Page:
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Coheed And Cambria - The Afterman - Ascension CD (album) cover


Coheed And Cambria


Crossover Prog

3.85 | 110 ratings

From, the ultimate progressive rock music website

3 stars I have been using prog archives for a long time to discover new music and I think a review from me has been long overdue. I am a huge Coheed and Cambria fan, having experienced them live in an intimate setting. However, I will try to rate this album objectively, from a Prog perspective. Thus ends my little disclaimer and begins the review.

In many ways Afterman is a return to form for Coheed. Gone is the overproduced and compressed sound we had in Black Rainbow. (Thankfully). And it is very reminiscent of some of their best work. But there are a three very large reasons why this album only gets a 3 star rating.

1. The album doesn't take them anywhere new. Coheed has changed their style through every album... not dramatically but in some small way for better or worse. Afterman does not really take them new places. Every song feels like a call back to a previous album. Hollywood the Cracked feels like a Black Rainbow song and Vic the Butcher feels like an In Keeping Secrets song, and Evagria feels like something from IV, and Subtraction is material straight up from Claudio's side project, Prize Fighter Inferno, and so on. While this approach was well-appreciated by many fans and myself, I still can't help feeling disappointed that they took the easy path and didn't give me any substantial change.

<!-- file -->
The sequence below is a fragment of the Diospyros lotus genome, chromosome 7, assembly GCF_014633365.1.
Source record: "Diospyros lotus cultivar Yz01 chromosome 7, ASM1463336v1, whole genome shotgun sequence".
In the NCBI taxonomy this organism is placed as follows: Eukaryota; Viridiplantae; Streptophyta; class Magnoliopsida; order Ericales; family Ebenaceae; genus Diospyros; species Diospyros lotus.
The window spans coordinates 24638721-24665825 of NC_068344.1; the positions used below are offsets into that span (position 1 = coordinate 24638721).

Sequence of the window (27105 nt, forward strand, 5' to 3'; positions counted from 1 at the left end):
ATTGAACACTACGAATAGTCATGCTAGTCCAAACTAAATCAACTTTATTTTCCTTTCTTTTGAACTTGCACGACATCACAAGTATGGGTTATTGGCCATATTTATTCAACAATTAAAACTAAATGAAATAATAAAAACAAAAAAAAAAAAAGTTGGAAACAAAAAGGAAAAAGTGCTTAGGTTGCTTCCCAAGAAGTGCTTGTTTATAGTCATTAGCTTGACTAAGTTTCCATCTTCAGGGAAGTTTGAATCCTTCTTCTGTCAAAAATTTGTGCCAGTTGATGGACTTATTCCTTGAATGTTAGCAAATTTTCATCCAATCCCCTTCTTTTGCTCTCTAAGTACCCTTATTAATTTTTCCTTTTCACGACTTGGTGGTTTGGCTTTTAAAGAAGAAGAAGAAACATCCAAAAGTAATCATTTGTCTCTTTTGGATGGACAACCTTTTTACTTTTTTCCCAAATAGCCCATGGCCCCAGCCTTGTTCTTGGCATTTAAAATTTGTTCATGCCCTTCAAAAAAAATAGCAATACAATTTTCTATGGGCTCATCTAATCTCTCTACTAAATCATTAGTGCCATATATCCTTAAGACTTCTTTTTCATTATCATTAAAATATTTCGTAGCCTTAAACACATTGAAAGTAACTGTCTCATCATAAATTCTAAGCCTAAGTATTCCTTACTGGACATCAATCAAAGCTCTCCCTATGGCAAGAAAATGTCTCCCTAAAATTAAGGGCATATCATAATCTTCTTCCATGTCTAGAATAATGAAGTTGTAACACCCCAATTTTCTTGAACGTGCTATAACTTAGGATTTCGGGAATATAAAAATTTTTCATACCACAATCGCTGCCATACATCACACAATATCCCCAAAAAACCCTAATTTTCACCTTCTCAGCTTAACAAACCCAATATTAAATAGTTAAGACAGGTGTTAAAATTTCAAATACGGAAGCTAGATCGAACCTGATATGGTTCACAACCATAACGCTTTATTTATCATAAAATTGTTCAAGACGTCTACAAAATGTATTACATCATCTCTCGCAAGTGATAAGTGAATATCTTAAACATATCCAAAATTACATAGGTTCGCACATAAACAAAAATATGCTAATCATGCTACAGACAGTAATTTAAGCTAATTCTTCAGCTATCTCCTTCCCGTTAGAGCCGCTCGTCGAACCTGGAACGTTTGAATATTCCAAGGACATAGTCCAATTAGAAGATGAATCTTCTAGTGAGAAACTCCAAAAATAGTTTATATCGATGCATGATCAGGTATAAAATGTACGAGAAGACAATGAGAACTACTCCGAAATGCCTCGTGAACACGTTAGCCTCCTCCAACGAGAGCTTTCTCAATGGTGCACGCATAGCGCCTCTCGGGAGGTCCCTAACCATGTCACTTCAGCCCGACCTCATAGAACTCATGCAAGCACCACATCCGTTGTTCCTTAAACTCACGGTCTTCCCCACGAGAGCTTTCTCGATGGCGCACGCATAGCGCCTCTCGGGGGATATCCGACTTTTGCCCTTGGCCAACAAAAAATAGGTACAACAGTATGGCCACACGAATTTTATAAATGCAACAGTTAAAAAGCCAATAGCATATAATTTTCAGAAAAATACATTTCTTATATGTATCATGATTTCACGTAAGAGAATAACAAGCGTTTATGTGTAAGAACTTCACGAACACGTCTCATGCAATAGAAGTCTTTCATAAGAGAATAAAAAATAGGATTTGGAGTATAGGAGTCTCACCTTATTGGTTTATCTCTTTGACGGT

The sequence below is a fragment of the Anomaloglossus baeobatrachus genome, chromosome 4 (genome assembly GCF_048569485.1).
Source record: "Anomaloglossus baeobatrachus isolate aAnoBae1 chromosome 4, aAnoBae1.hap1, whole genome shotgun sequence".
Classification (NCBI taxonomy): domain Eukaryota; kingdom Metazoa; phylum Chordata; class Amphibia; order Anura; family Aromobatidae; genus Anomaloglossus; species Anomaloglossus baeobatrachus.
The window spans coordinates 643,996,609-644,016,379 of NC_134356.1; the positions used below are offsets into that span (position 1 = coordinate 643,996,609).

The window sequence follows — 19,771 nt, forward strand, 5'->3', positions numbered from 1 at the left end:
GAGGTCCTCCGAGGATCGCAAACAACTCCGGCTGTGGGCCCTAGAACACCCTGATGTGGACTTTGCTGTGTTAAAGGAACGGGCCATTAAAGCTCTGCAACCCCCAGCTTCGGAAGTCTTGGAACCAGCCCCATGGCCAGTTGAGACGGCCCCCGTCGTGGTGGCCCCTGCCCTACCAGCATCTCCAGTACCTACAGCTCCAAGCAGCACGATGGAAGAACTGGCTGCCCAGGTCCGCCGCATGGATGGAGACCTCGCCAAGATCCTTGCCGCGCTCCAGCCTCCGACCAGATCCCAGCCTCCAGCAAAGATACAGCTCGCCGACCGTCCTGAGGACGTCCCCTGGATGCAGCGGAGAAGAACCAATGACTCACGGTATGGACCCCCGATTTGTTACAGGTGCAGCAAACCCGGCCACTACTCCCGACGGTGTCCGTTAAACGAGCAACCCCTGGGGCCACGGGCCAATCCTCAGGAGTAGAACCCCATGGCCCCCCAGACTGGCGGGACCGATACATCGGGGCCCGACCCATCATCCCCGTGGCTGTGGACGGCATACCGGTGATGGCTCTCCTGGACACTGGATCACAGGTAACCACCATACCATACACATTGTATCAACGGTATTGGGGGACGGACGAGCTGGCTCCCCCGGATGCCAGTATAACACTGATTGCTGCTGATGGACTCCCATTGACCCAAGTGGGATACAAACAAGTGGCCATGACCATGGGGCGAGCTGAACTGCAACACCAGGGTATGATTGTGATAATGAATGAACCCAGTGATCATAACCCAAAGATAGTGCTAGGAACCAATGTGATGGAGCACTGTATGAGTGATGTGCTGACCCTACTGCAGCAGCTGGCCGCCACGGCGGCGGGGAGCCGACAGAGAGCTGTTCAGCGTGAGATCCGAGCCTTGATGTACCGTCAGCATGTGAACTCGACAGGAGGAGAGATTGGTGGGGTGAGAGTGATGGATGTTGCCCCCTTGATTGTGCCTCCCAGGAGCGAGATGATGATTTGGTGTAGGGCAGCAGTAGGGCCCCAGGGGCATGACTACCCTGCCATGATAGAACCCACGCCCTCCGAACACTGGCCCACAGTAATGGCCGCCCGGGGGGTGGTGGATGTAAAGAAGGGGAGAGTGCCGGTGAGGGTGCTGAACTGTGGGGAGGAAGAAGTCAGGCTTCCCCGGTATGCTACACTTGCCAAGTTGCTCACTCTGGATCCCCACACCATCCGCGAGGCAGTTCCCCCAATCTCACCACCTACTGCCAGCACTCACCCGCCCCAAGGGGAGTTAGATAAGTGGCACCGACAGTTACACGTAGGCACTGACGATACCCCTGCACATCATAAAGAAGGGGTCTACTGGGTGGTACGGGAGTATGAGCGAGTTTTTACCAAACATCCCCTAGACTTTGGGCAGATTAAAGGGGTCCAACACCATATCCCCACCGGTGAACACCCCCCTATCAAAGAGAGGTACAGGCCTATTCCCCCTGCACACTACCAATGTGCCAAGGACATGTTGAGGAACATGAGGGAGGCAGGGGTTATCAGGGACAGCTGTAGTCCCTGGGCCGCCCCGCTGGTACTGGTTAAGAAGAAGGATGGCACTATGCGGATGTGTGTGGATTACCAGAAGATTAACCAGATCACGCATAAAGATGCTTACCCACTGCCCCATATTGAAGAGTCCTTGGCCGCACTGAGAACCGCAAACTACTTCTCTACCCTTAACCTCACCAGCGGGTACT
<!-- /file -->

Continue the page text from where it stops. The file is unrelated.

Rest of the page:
2. The Afterman is a double album but for some reason it has been split into two separately released parts. I'm not sure if this is for marketing reasons or what, but this is the same thing we saw with Pain of Salvation and the Road Salt saga. Just release the whole thing at once, I say. The album ending feels abrupt and the length short compared to their earlier work.

3. The All-Mother's voice. Ew. Sorry I just can't take this album seriously whenever it talks. And this album desperately wishes to be taken seriously.

Having said that, I enjoy each song on this album. For instance the first track, Domino, gives us a wow moment with the beginning guitar solo and slow build up. The first verse will grab you and get you ready for an excellent journey. Unfortunately, the song never really delivers on its promise. There are still great moments in it, but it is held back by a lack luster 'first chorus' and a couple dragging jam-sections with boxing dialogue in the background. Claudio's vocals are in good form here and the conclusion really pulls it together in an energetic and emotional ending. The other stand out track for me is Evagria, which feels more recycled than Domino, but still boasts great composition and enough variation to hold my attention.

In short this album gets 3 stars. A solid release for Coheed. Fans will be pleased with the new material that stays true to their style and personality. And those who are not fans could give Domino or Evagria a try. Good, but non-essential.

bloodnarfer | 3/5 |


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